Justice John M. Harlan: We can come to that next point then.
Mr. Thomas E. Harris: Yes, I will.
Justice John M. Harlan: Because which -- up to date, you're really -- are you suggesting that the Westinghouse is -- has been overruled or should be overruled?
Mr. Thomas E. Harris: I think it has been overruled.
Justice John M. Harlan: Do you think it has been?
Mr. Thomas E. Harris: But I think that there are numerous other grounds on which this case has to be decided against the respondent anyway.
Now in our brief, we have an inordinate length, reargued the question which I contend it was disposed off in these cases.
We have argued that even if the issue be treated as an open one, the Court should reach the conclusion that the pre-emption doctrine of Garmon and Garner does not apply in contract actions.
I will go over that very hurriedly since these points are not as I understand it, directly controverted by respondent.
We say in essence that there is really no way that courts can avoid sometimes getting into issues which are within the competence of the NLRB.
Lucas Flour for example is a case just of that sort.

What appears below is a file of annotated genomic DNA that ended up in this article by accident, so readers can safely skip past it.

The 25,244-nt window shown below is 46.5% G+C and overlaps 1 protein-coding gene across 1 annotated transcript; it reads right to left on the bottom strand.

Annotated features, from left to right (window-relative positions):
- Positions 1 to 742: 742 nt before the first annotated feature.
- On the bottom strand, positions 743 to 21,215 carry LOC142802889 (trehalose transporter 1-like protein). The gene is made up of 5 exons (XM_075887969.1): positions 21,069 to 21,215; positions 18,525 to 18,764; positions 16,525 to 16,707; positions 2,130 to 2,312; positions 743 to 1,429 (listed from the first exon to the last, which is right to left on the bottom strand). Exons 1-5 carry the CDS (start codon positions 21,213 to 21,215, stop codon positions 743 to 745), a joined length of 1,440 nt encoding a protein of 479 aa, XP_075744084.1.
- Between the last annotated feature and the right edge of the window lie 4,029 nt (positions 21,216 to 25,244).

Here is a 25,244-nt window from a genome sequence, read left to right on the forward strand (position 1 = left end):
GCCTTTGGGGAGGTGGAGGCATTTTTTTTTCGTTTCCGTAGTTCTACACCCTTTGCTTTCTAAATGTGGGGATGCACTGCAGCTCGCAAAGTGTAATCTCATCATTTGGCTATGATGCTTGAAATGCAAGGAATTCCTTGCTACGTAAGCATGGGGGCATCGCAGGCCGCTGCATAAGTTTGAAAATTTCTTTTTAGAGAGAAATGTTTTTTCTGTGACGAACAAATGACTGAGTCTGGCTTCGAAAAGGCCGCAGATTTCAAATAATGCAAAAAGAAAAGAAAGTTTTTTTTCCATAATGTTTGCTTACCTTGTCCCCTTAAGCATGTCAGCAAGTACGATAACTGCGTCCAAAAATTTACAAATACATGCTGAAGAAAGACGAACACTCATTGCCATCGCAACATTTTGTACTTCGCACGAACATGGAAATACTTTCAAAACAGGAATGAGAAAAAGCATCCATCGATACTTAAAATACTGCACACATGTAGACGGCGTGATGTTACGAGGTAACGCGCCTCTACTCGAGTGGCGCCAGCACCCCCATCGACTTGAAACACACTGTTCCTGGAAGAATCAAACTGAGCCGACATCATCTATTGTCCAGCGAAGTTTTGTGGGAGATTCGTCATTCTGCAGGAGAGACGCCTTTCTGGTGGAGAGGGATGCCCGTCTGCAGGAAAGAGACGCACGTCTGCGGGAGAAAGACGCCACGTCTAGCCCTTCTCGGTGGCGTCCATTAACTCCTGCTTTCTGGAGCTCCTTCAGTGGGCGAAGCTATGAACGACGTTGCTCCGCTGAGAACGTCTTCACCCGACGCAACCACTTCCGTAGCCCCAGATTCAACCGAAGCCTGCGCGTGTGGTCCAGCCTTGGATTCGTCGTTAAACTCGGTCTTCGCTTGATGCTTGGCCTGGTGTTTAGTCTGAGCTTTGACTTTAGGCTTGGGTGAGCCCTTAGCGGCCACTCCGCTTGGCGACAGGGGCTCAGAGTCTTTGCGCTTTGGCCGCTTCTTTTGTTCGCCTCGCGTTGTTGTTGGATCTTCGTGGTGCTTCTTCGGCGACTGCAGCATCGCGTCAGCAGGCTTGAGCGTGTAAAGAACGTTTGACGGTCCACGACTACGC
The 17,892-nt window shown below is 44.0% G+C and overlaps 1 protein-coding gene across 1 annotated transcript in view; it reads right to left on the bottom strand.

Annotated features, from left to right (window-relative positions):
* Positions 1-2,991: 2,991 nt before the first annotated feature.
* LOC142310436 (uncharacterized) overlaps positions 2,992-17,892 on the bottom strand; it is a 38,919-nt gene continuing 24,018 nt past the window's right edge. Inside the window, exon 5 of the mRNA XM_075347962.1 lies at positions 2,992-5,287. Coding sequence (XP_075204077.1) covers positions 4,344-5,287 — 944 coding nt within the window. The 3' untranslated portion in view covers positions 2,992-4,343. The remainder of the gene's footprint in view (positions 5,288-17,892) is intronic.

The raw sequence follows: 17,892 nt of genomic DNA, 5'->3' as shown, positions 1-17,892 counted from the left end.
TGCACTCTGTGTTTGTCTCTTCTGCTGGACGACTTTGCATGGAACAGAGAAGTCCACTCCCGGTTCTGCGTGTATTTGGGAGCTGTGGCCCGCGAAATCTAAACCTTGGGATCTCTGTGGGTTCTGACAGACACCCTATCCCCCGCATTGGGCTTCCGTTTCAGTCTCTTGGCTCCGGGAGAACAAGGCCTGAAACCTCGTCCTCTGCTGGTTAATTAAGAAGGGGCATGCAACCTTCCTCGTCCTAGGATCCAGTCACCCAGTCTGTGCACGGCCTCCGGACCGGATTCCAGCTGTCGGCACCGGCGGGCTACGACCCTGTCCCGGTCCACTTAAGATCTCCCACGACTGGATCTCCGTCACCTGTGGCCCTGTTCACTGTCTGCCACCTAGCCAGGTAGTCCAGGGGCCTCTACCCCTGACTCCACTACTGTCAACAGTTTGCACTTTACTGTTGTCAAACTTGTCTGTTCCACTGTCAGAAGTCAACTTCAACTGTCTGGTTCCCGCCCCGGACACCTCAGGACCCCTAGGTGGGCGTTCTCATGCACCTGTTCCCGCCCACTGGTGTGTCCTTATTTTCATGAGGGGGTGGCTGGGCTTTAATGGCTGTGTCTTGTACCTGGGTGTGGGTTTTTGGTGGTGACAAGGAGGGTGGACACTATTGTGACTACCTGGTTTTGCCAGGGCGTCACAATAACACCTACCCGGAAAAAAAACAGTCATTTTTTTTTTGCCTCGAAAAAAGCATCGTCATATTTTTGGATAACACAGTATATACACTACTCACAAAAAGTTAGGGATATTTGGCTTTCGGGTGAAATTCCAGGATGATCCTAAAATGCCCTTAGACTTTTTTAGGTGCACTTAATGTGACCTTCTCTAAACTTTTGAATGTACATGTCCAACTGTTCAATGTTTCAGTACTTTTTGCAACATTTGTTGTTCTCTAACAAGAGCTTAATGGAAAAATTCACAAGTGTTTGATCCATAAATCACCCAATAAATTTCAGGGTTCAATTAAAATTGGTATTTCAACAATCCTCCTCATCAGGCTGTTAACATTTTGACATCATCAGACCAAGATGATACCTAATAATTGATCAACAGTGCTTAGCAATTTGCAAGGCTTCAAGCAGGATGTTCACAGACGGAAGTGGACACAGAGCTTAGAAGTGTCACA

There, the claim that the strike was protected activity if that had precluded judicial jurisdiction, no remedy would have been available to the company.
Again, the Board has found it necessary to decide precisely the issue which this Court decided in that case.
For example, when a strike takes place, under board doctrine if the strike is in violation of a contract, the employer may discharge the employees.
Therefore when that happens, it is necessary for the Board to decide whether the strike violates the contract.
And in the Mead case, exactly on facts exactly like those in Lucas Flour, the Board did hold that a strike over an issue which the contract says maybe submitted to final combining arbitration violates the contract, so that the employer was within his rights in discharging the employees.
That of course, is exactly the issue of interpretation of the National Labor Relations Act which this Court decided in Lucas Flour.
And this Court cited the Mead case and other Board cases for its ruling.
So that there really is no way as we see it that cases -- that issues can be taken in one category and the Courts can be kept out of them or that the Board on the other hand can be kept out of issues of contract interpretation.
As a matter of fact, such sections as 8 (e), the so-called hot cargo clause of the contract of the Taft-Hartley Act as amended by Landrum-Griffin, make it an unfair labor practice for the parties to enter into a specified type of agreement.
So the Board automatically is in the business of deciding whether the agreements have been entered into and of interpreting those agreements.
It does the same thing under the union security provisions of course.
But let me pass that and come to the respondent's contentions.
Now, as I said below the respondent argued broadly as such cases as Garmon apply equally to suits for breach of a collective bargaining agreement.
And that's what the Michigan courts held.